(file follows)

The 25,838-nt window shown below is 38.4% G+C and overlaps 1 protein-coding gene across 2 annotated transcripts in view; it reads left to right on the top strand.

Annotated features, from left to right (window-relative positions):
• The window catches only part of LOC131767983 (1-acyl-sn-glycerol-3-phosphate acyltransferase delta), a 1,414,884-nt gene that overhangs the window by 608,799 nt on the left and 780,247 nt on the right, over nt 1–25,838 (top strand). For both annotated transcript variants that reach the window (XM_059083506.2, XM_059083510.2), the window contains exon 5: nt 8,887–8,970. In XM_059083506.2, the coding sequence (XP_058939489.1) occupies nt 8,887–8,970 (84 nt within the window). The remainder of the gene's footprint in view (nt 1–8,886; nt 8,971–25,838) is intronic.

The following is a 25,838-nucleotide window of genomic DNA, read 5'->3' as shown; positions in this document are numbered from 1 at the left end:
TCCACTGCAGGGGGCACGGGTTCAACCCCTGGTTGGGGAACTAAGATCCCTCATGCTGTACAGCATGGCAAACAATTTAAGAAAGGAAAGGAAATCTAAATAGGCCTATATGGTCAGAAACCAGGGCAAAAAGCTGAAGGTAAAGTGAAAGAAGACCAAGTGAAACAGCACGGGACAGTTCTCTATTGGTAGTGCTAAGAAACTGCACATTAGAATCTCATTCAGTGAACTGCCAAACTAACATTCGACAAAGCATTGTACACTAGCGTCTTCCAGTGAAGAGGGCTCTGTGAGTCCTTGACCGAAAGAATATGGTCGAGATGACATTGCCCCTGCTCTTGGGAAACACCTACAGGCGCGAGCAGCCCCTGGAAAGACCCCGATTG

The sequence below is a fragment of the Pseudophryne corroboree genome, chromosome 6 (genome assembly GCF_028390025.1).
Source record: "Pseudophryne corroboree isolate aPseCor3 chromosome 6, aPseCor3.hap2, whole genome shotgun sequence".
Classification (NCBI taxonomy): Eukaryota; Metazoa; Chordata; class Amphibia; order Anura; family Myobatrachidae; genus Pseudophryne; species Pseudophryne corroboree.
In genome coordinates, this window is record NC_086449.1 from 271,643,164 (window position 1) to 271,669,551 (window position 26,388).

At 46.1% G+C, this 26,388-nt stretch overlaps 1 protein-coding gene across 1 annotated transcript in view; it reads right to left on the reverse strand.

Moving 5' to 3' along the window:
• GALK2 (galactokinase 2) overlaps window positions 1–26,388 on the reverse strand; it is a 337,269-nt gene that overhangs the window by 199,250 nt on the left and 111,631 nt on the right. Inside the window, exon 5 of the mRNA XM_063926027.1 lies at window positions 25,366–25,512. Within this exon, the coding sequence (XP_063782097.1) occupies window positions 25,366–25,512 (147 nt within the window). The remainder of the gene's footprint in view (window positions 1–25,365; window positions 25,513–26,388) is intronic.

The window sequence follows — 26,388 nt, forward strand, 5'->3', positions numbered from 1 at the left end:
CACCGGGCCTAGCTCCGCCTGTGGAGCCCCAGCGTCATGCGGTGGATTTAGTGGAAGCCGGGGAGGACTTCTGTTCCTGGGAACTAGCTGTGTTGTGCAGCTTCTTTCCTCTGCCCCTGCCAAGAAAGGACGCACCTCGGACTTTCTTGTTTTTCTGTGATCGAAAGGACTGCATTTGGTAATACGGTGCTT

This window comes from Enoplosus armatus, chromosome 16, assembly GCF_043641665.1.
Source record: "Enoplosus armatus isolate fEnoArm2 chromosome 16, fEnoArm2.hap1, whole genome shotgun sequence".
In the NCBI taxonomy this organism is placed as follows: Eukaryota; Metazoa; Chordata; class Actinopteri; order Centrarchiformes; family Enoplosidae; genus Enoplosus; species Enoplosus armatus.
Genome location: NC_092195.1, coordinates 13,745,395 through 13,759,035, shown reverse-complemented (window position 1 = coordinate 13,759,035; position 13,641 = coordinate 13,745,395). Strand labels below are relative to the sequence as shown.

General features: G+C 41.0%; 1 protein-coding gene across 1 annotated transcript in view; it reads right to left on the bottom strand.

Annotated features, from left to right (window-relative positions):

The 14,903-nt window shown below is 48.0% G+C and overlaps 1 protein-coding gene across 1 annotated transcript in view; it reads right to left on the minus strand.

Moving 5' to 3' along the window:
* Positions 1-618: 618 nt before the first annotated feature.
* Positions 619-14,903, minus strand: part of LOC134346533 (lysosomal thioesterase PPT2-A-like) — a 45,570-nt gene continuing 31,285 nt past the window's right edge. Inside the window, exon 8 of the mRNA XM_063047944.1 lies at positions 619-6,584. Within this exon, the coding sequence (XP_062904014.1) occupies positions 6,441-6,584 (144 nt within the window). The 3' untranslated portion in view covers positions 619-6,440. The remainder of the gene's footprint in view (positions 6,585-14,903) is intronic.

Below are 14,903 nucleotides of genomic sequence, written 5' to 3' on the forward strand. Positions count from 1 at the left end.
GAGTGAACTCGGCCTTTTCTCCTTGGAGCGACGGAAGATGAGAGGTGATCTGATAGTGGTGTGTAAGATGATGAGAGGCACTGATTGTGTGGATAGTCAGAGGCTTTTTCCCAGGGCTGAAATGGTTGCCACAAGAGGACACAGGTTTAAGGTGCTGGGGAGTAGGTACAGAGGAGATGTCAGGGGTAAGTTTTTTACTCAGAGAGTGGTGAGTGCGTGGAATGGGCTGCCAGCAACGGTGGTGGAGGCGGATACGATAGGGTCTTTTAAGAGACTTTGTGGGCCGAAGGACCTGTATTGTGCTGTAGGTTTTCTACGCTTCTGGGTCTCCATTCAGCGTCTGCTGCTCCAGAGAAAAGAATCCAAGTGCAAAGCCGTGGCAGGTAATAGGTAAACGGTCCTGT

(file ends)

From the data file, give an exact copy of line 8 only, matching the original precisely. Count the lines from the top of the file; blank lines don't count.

Classification (NCBI taxonomy): Eukaryota; Metazoa; Chordata; class Amphibia; order Anura; family Myobatrachidae; genus Pseudophryne; species Pseudophryne corroboree.